Hi LinkedIn readers! Let’s first talk about the concept of Main Street Fraud.
When you study accounting, your examples present large corporations that have limitless staff to divide up accounting processes (i.e. segregation of duties), and limitless funds for the costs to use these systems. They have fully staffed Accounting and Human Resources Departments so that the class can focus ONLY on the accounting issues. The companies are large, perpetually profitable, publicly traded companies.
In real life, the fraud I deal with involves companies that are small, no, tiny: 1-15 people. There is rarely any Accounting Department for keeping the books, and usually no Human Resources Department for on-boarding. And they use QuickBooks, if any software at all.
A respected Fraud Examiner and Presenter, Kelly Paxton (of “Pink Collar Crime” fame), taught me a great term: Main Street Fraud. It refers to the fraud issues that affect smaller companies we find on Main Street, in Downtown, USA. Main Street Fraud happens way more often, it doesn’t make the headlines. It is not glamorous. Main Street Fraud should be a regular article appearing in the ACFE journal “FRAUD” and feature Main Street Fraud Examiners in action! [hey ACFE: HINT!]
My beloved fraudster, Diana, worked for a small plumbing company. She defrauded her employer out of $263,000. They had an employee handbook, but no internal controls. Her employer did prosecute, and she was found guilty of one felony count.
Prosecution is often costly, professionally embarrassing, time consuming, and frequently not worth it to the victimized companies. But this is where the fraud seems to happen most often. The focus of my writing is aimed at Main Street Businesses. My goal is to give them ways to prevent other Diana’s from harming you and your businesses. The victim of this article, a Main Street Business is really challenged if he wants to prosecute his fraudster, and you will see why very quickly.
So, I am starting with basics: usernames and password.
The Case of the Single Username & Password:
I had a recent client that brought me in for an embezzlement engagement. As I interviewed him, it turns out that an employee/friend of his (of 15-20 years!) had been embezzling funds for almost as many years as they had been friends. Embezzler earned the owner’s trust and took advantage of him. When the owner discovered the embezzlement, he fired the thief.
How did the embezzler do it, and how did he get away with it? Here was his process:
1. He went into QuickBooks
2. Printed out an invoice for a customer for $200
3. Then reprinted that same invoice for $100
4, Gave the customer the $200 invoice which s/he paid in cash
5. Turned in the $100 invoice to the company cashier with $100 in cash
6. And pocketed the $100 difference.
RMOHC: “Did you look into QuickBooks to trace what happened.”
Client: “You won’t find anything.”
RMOHC: “Why not? Who has access to QuickBooks?”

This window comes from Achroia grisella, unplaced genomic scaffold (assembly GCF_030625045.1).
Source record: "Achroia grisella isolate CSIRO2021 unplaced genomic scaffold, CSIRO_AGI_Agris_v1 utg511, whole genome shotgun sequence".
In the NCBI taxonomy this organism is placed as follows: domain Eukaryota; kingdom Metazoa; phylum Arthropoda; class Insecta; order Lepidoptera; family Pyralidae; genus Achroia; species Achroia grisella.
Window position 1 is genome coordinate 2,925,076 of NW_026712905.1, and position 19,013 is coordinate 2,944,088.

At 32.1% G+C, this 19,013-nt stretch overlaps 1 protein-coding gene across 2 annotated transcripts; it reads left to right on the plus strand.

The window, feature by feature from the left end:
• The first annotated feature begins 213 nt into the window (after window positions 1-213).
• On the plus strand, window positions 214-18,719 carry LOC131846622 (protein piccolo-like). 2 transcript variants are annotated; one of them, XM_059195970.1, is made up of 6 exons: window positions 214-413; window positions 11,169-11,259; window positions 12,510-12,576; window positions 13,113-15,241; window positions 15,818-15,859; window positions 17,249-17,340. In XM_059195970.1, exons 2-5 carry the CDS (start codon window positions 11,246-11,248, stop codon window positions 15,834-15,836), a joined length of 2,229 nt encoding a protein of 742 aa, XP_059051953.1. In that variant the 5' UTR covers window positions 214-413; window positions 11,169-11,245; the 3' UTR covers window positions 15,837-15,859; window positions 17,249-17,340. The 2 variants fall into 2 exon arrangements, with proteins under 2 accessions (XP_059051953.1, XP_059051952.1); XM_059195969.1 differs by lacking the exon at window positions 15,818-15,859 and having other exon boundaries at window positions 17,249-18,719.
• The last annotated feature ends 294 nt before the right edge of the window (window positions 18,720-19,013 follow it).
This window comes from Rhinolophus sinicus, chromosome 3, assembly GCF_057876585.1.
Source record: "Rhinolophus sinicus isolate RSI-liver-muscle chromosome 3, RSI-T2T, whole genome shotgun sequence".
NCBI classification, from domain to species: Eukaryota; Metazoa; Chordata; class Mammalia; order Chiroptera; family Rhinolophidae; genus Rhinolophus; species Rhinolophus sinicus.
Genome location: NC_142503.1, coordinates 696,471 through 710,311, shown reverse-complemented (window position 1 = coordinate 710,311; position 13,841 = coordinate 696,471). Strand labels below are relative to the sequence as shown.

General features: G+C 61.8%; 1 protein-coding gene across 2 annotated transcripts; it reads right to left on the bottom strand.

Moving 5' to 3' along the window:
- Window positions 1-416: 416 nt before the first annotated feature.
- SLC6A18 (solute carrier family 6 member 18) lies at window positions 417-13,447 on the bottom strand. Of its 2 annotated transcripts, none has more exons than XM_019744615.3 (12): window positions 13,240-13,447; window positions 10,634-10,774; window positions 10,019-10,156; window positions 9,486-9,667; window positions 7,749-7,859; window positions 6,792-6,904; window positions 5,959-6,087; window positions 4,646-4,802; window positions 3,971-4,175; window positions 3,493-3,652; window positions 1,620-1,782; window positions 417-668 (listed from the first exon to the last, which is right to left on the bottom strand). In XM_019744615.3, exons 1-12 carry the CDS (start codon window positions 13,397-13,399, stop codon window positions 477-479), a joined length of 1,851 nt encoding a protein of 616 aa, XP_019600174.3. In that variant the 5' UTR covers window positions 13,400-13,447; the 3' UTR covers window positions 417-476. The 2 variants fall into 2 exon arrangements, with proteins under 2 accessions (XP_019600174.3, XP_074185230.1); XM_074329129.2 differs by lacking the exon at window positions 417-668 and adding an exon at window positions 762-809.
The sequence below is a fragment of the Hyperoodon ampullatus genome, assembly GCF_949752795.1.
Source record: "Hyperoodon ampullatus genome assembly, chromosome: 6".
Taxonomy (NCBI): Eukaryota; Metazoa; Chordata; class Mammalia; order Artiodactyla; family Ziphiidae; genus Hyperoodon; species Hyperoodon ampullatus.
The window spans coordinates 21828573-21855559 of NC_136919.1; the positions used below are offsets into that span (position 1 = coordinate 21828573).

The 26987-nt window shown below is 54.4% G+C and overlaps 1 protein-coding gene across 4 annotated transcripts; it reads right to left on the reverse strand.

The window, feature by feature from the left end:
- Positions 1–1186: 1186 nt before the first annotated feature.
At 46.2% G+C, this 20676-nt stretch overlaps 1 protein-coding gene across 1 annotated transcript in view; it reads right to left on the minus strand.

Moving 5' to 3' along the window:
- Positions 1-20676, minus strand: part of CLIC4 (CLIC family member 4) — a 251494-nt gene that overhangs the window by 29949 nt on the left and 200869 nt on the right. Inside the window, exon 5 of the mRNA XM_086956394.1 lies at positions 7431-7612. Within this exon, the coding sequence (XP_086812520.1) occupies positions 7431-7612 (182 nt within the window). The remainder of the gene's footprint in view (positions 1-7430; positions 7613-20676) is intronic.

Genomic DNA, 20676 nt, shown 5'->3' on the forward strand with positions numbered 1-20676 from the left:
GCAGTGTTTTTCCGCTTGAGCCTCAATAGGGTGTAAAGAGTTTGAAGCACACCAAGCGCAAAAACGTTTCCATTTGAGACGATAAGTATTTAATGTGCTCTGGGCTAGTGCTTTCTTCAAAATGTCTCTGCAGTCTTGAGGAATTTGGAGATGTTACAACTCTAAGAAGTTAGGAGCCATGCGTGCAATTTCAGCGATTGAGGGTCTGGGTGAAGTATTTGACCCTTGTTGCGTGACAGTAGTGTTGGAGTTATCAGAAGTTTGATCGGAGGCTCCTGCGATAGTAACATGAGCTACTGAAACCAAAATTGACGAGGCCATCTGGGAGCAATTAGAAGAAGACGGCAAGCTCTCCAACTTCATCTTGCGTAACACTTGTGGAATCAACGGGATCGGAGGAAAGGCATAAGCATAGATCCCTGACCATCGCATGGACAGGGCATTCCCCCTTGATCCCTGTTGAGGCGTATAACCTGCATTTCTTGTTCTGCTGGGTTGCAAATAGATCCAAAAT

Client: “Everyone, we all share the same username and password.”
RMOHC: “THE SAME? Doesn’t everyone have their own username and password?”
Client: “No. Only one came with QuickBooks, so we were stuck with using what they provided. Besides, we only use QuickBooks track the invoices. The CPA does all the rest, so we don’t need more, do we?” [go ahead and gasp!]
Simple story short. The Client got ripped off for who knows how many years, because the fraudster used the company-wide username and password to get into QuickBooks. There was no way to identify the embezzler’s access vs. the owner’s access, nor was there any trail to follow.
My Asset Misappropriation Engagement suddenly became an Internal Controls System Setup & Implementation Engagement. You know what usernames & passwords are but consider these points:
1. …key to keeping your financial data safe (and reduces “Opportunity” in the Fraud Triangle).
2. …means to limit who can get access to what in QuickBooks and more.
3. …great deterrents to fraud, because an audit trail is created based on the username.
4. …wonderful tools to help the segregate financial duties.
5. …NOT HARD to set up. If you need help with them, I can help you!! [note the blatant self-promotion!]
1. Easy to set up for each user, and then the user can change it to something personal
2. Best if you avoid the common mistake of using: “password” or “123456”, or some other common pattern. These are easily hacked.
TAKE AWAY: NEVER SHARE A USERNAME AND NEVER SHARE A PASSWORD!
Contact RMOHC to help you work with usernames and passwords across your entire company! Click here: (firstname.lastname@example.org) to schedule a free initial consultation.
Michael O’Hanlan Consulting (RMOHC) is an accounting consulting firm based in the Washington, DC area. Michael O’Hanlan is a Certified Fraud Examiner and an Operational Accountant. RMOHC specializes in accounting cleanup and organization for commercial and government contract clients, fraud prevention, and training services and to keep clients profitable, legal, and compliant.